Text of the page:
Before Deconstructive Architecture the parameters of the static body have been the primary factor in determining a space.
Before Deconstructive Architecture the evaluation of functionalist theory and its application in modern architecture has been conducted by Lebbeus Woods in the year 1997:
“All designed space in fact pure abstraction, truer to the mathematical than to any human function” [Woods, 1997: 23].
Woods refers to the untruthful pledge that architects claim that each design has been shaped to follow a human “program” by using the repetitive Cartesian rules of geometry. Woods questions how could the claim (function follows form) when in the past rectangular space have been ideal for office work, bedroom or a butcher.
How can it be that the same rectangular shape is ideal to housework, sex/ sleep, or chopping of the meat? Surely the above human activities differ in the choreographic movement of the body in performing the functions, yet identical forms of spaces envelop them.
One could argue that the rectangular form seems to correspond more with the equipment/ furniture shape than the actual human factor. This displacement raises another fundamental question regarding the responsibility of an architect; Is the nature of an architect to surrender to the appliance’s deterrents or is it the movement in architecture has become overtaken by an ideology of providing pure and décor stripped building but that they have lost the consideration of function:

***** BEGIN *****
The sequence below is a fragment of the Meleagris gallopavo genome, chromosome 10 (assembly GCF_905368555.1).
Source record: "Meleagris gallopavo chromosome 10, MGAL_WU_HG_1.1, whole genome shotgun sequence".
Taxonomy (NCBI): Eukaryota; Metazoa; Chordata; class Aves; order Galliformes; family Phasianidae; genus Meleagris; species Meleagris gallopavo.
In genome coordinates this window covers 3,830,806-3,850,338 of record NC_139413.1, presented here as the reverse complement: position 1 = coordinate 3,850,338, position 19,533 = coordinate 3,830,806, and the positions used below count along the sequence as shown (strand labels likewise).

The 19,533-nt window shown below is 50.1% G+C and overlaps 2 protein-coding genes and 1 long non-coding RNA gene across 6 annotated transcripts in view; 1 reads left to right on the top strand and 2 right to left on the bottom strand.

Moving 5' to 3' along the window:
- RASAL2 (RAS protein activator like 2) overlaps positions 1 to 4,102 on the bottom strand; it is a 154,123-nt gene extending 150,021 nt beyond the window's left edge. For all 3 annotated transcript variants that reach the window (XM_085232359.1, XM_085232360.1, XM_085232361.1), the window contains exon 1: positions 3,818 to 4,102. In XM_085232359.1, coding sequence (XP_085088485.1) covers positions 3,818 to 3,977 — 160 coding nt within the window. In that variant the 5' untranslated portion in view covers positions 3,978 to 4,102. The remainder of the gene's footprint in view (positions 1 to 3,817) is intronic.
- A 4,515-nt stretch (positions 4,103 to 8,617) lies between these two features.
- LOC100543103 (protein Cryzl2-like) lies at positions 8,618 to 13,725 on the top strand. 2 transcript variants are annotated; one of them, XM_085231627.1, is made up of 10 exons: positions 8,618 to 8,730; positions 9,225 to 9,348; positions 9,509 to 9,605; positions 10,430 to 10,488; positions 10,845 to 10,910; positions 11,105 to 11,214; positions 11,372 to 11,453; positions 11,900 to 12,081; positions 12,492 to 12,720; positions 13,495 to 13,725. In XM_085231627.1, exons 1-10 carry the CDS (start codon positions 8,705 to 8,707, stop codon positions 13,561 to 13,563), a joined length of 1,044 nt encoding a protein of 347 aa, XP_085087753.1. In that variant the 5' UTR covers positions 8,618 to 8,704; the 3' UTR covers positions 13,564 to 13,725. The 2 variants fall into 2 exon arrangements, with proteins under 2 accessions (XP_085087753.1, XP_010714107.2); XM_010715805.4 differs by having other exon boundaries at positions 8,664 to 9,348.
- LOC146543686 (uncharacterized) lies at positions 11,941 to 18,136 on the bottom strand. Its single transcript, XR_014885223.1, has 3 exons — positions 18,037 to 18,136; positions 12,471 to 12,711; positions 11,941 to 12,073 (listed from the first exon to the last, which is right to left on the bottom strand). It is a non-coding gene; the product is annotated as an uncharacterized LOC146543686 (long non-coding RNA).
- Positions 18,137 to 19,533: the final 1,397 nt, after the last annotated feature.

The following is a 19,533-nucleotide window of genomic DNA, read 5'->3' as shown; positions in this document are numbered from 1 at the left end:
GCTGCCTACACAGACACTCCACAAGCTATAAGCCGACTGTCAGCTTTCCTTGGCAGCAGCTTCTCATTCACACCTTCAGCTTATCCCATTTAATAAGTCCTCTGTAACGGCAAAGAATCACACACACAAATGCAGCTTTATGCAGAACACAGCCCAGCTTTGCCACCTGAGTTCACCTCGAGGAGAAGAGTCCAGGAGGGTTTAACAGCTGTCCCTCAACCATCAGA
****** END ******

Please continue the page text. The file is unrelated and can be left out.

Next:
“The modern movement attempted to purify architecture by stripping off the ornament of the classical tradition to reveal the naked purity of the functional structure beneath. Formal purity was associated with functional efficiency. But the modern movement was obsessed by an elegant aesthetic of functionalism, not by the complex dynamics of function itself” [Johnson, Wigley, 1988: 16].
Wigley argued that modernist architects were at the same time attempting to conduct themselves faithfully to the pure aesthetics of the building by claiming to serve the dynamics of the function.
According to Eisenman, the human factor was considered to be the origin around which the buildings have been conceived for the past five centuries. The parameters of the body have been the primary factor in determining a space, however, this space has failed to respond to the spiritual side of one’s body:
“… [for] five centuries the human body’s proportions have been a datum for architecture. But due to developments and changes in modern technology, philosophy, and psychoanalysis, the grand abstraction of man as the measure of all things, as an originary presence, can no longer be sustained, even as it persists in the architecture of today. In order to effect a response in architecture to these cultural changes, this project employs an other discourse, founded in a process called scaling” [Eisenman, 1998: 70].
Peter Eisenman has also raised his doubts regarding the corresponding aspect of architecture to the actual event that it houses, present at Deconstructive Architecture.